The problem for Badenoch is that trying to ride two horses — staying loyal to Sunak to sweep his voters in a leadership election but burnishing her right-wing credentials to repudiate his government’s approach in opposition — has left her open from challenges on both sides. Already, she has run into conflict with backbench Eurosceptics over her alleged watering down of plans to scrap EU legislation. 

If MPs want a loyalist, James Cleverly — affable and ideologically light — or Claire Coutinho — the Supergirl of Sunakism — or Tom Tugendhat — war? what is it good for? — should be available. But the backbench right has Suella Braverman, Priti Patel, and Robert Jenrick as vote receptacles. MPs of the centre might back Badenoch to keep out the latter three. But MPs of the right might do the opposite.  

Again, a helpful piece of positioning on Badenoch’s part. But she will also have to contend with some of her most prominent supporters from 2022 — such as Michael Gove, Lee Rowley, or Tom Hunt — either having left Parliament or losing their seats, on current polls. Yet she also benefits from her rivals being clipped by the electorate. Penny Mordaunt can hold up a sword. But can she hold Portsmouth North?

A similar question hangs over Braverman. As voluble as the former Home Secretary has been from the backbenches since her sacking as Home Secretary, one questions whether it has been wholly to her benefit. She does not speak for the “silent majority”.

Her recent conversion to scrapping the two-child limit is likely to have done little to endear her to colleagues of a right-ward stripe. Indeed, it’s Jenrick — her former Number 2 — at the Home Office who has better exploited the Telegraph’s Comment page to stake out his pitch. He is not yet Pierre Poilievre, but a combination of YIMBYism and slashing immigration follows the thinking right’s centre of gravity.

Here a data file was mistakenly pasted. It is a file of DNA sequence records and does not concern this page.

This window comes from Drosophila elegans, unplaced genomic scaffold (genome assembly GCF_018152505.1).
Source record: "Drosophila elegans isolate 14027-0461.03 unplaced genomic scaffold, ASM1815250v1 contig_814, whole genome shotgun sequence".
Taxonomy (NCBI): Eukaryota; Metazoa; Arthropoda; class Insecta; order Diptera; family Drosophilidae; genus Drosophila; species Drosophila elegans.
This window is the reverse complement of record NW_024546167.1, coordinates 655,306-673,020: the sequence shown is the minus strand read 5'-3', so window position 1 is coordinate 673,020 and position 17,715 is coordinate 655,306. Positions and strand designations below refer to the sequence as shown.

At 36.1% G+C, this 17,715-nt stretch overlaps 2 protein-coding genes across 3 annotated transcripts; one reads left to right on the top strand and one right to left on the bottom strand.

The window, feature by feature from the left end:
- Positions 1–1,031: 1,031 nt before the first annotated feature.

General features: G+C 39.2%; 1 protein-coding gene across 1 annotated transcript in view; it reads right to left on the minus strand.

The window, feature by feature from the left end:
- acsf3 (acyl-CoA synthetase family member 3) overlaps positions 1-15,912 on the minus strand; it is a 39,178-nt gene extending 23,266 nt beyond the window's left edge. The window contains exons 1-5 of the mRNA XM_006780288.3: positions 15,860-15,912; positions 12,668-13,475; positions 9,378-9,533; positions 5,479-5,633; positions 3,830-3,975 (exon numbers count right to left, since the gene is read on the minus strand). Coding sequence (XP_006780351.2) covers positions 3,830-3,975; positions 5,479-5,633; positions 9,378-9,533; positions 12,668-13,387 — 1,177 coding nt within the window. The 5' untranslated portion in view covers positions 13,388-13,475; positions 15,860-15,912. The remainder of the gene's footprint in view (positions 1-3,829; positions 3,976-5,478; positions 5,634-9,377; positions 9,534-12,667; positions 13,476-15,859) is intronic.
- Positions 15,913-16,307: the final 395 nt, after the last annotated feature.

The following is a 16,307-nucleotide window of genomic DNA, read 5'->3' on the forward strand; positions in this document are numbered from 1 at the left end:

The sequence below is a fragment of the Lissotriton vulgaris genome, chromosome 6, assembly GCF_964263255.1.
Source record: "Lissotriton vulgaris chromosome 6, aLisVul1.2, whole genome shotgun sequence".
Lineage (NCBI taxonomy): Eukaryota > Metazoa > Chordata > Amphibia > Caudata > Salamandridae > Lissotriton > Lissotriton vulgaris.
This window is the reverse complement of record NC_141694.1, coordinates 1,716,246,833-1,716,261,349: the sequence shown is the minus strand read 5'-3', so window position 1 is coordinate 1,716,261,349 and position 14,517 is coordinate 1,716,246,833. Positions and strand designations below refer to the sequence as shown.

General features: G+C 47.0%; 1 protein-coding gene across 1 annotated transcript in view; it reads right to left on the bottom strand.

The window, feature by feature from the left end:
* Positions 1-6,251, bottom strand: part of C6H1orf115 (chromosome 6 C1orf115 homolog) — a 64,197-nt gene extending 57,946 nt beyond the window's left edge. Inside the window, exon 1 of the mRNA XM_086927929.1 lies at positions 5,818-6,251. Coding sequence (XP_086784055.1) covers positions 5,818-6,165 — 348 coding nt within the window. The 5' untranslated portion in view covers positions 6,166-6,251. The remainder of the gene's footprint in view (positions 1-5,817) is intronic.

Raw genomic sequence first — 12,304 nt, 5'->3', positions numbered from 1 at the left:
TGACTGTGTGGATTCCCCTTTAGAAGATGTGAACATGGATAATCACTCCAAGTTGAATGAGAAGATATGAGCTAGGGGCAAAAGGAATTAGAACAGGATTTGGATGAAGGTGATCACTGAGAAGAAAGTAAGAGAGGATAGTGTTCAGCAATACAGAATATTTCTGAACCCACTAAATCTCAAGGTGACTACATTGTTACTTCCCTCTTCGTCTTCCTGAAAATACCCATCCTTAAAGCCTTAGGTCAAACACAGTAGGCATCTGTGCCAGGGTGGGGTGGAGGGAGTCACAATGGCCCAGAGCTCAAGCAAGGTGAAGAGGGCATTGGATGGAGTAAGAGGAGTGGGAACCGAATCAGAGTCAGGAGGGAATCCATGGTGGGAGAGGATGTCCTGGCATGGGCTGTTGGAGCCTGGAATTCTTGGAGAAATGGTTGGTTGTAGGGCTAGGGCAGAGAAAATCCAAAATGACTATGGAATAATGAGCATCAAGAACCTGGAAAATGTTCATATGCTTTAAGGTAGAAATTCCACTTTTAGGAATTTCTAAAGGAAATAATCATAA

There is no point in her trotting past MPs and members into the Leader of the Opposition’s office without a credible plan

Badenoch may plead that she has been too constrained by office to speculate as loudly about conservative futures as Jenrick. But this didn’t stop her former patron. There is no point in her trotting past MPs and members into the Leader of the Opposition’s office without a credible plan of what she wants to do once there. How radical really is she? Can she hope to be the face of change? Who is she? 

Much of this leadership election is unknown: the number of parliamentary participants, the campaign length, the scale of the anger at Sunak and the long Tory record. In the collective blame game, one fears that this supposedly sophisticated electorate will be too busy backbiting to perform a proper autopsy. Will members take up the slack? Or will the right-wing entertainment industry triumph? 

Of course, pigs may yet fly. But either way, it’s a debate to which Badenoch should wish to apply her full energies. The sooner the Tories can agree on a diagnosis of the maladies of the last fourteen years, the sooner they can work on some form of cure. Whether she relishes her frontrunner position or not, Badenoch will hope to be at the heart of that conversation. She has the mandate of Burchill. 

Even so, Gove hasn’t always been spot on when identifying the future of the right. Conservative leadership races do usually have a habit of disappointing the frontrunner. Rab Butler, Michael Heseltine, Ken Clarke, Michael Portillo, David Davis — the list of leaders-who-weren’t is quite exalted. In 2022, Badenoch was just another Levelling-Up Minister, unsuspected as Queen of Tory hearts. 

In the spirit of Zhou Enlai, it might therefore be too early to say just where the next Conservative leadership contest will go. Ruth Davidson went straight from entering Holyrood to being Scottish Tory leader in 2011. It’s not beyond the bounds of probability a charismatic member of the new intake could repeat her trick. Badenoch might become yesterday’s fancy — a Portillo for the Tik Tok generation. 

All we can be certain of is that the race will leave an awful lot of Conservatives feeling dissatisfied. Amid all the chaos and calamity of the last fourteen years, that has been the only thing the party has managed to consistently deliver.